County Aims to Fix Boring Columbia Pike Architecture — “Arlington County Board members on Dec. 16 approved amendments to the county’s zoning ordinance that revamps existing regulations for Pike properties that are built under the Form-Based Code, a 15-year-old process that aims to speed the development timeline but has had the unintended consequence of rendering architectural creativity persona-non-grata on the Pike.” [InsideNova]
McAuliffe Proposes Metro Funding Plan — Virginia Gov. Terry McAuliffe is proposing a $150-million-per-year state funding plan for Metro. The plan includes using a portion of Northern Virginia’s regional transportation sales tax and increasing three other regional taxes. [WTOP]
Gutshall to Be Sworn In Today — Erik Gutshall, the newest Arlington County Board member, will be sworn in today at 5 p.m. at county headquarters in Courthouse. [InsideNova]
Pentagon Had UFO Office — The truth is out there, in Arlington — at the Pentagon, specifically. It was revealed this past weekend that the Pentagon had a secretive program that investigated reports of Unidentified Flying Objects. The “Advanced Aviation Threat Identification Program” officially ended in the 2012. [Politico, Washington Post]
Phoenix House Renovation and Expansion — “On time and on budget – and without a dollar of government funding – Phoenix House Mid-Atlantic on Dec. 12 unveiled new and updated facilities in Arlington aimed at giving an extra boost to patients moving through the addiction-recovery process.” [InsideNova]
Hot Item for the Holidays: E-ZPass — With tolling set to begin on what are now the I-66 HOT lanes, stores in Arlington and elsewhere in Northern Virginia are having trouble keeping E-ZPass transponders in stock, particularly the E-ZPass Flex devices that will allow carpoolers to continue to use I-66 for free. [WJLA]
W&OD Trail Changes Discussed — Officials are considering options for separating cyclists from those on foot on the W&OD Trail. “I love the potential separation,” Arlington County Board member John Vihstadt is quoted as saying. “I think that will be well-received by both sets of users.” [InsideNova]
Dad Speaks Out After W-L Grad Son ODs — “As an admiral I helped run the most powerful military on Earth, but I couldn’t save my son from the scourge of opioid addiction,” writes retired Adm. James Winnefeld, in an Atlantic article entitled “No Family Is Safe From This Epidemic.” Jonathan Winnefeld, a Washington-Lee High School grad, died in Denver this past September “after a long and honorable battle with addiction.” [The Atlantic, Legacy, Denver Post]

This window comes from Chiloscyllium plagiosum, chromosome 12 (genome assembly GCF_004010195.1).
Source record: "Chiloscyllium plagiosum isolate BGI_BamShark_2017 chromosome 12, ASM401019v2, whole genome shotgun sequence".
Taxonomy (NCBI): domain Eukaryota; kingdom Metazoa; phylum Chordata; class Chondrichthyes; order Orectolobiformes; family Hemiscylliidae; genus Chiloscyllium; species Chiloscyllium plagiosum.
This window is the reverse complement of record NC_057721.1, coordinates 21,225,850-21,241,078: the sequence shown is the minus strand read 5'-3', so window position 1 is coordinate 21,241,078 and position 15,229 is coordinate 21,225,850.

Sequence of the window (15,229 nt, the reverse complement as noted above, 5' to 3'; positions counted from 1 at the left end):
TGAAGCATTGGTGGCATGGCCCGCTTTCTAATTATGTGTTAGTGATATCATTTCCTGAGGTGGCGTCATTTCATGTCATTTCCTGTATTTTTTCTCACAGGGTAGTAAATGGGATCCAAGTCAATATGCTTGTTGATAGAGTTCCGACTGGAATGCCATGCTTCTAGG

More on Accessory Dwelling Vote — A GGW writer argues that while the Arlington County Board is to be commended for allowing the creation of basement apartments that can be rented out, it punted on the issue of backyard cottages at its Tuesday meeting. The Board’s action on so-called Accessory Dwelling Units included instructing the County Manager to study setbacks from the property line for detached accessory structures before any are approved under new rules. [Greater Greater Washington]
New Incentive for Sustainable Buildings — “Arlington County will pioneer Virginia’s first Commercial-Property Assessed Clean Energy (C-PACE) program–a public-private partnership to provide affordable, long-term financing for projects to improve the energy or water efficiency of commercial buildings in the county.” [Arlington County]
DCA Tweets at Teigen — Model and social media personality Chrissy Teigen told followers yesterday that she left “a very large mom bra” under her seat on a flight that arrived at a D.C. area airport. Reagan National Airport’s official Twitter account responded by recommending that Teigen stop by the Spanx store in the airport for a replacement. [Twitter]
‘Age in Place’ Tax Deferral Questioned — Mortgage and title companies are reportedly not big fans of Arlington’s Real Estate Tax Relief Program, which allows older residents who meet certain income requirements to defer property tax payments until the home is sold. The system has sometimes sprung large tax bills on unsuspecting heirs, real estate agents and mortgage settlement officers. [Falls Church News-Press]